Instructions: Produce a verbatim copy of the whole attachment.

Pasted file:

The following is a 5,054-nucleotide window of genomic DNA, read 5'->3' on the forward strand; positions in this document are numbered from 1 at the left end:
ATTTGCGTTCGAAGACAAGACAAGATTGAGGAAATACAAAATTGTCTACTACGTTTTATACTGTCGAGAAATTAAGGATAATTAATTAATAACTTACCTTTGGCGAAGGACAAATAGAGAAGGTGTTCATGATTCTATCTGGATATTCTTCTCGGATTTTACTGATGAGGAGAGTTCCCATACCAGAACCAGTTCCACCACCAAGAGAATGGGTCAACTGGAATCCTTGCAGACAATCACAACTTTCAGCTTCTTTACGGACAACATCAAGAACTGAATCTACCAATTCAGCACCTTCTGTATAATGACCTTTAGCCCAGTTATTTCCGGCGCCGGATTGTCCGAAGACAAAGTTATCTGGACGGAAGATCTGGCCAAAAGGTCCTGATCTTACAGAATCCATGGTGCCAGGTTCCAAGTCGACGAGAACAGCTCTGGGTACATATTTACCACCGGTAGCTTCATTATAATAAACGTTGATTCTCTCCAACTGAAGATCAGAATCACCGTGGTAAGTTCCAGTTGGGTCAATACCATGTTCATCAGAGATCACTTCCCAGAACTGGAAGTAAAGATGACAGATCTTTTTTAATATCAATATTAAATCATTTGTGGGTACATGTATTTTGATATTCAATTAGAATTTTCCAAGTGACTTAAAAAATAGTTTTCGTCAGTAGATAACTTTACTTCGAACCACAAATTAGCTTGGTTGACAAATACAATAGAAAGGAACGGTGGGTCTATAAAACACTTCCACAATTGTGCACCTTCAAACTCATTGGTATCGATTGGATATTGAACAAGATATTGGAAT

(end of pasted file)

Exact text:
The following is a 5,054-nucleotide window of genomic DNA, read 5'->3' on the forward strand; positions in this document are numbered from 1 at the left end:
ATTTGCGTTCGAAGACAAGACAAGATTGAGGAAATACAAAATTGTCTACTACGTTTTATACTGTCGAGAAATTAAGGATAATTAATTAATAACTTACCTTTGGCGAAGGACAAATAGAGAAGGTGTTCATGATTCTATCTGGATATTCTTCTCGGATTTTACTGATGAGGAGAGTTCCCATACCAGAACCAGTTCCACCACCAAGAGAATGGGTCAACTGGAATCCTTGCAGACAATCACAACTTTCAGCTTCTTTACGGACAACATCAAGAACTGAATCTACCAATTCAGCACCTTCTGTATAATGACCTTTAGCCCAGTTATTTCCGGCGCCGGATTGTCCGAAGACAAAGTTATCTGGACGGAAGATCTGGCCAAAAGGTCCTGATCTTACAGAATCCATGGTGCCAGGTTCCAAGTCGACGAGAACAGCTCTGGGTACATATTTACCACCGGTAGCTTCATTATAATAAACGTTGATTCTCTCCAACTGAAGATCAGAATCACCGTGGTAAGTTCCAGTTGGGTCAATACCATGTTCATCAGAGATCACTTCCCAGAACTGGAAGTAAAGATGACAGATCTTTTTTAATATCAATATTAAATCATTTGTGGGTACATGTATTTTGATATTCAATTAGAATTTTCCAAGTGACTTAAAAAATAGTTTTCGTCAGTAGATAACTTTACTTCGAACCACAAATTAGCTTGGTTGACAAATACAATAGAAAGGAACGGTGGGTCTATAAAACACTTCCACAATTGTGCACCTTCAAACTCATTGGTATCGATTGGATATTGAACAAGATATTGGAAT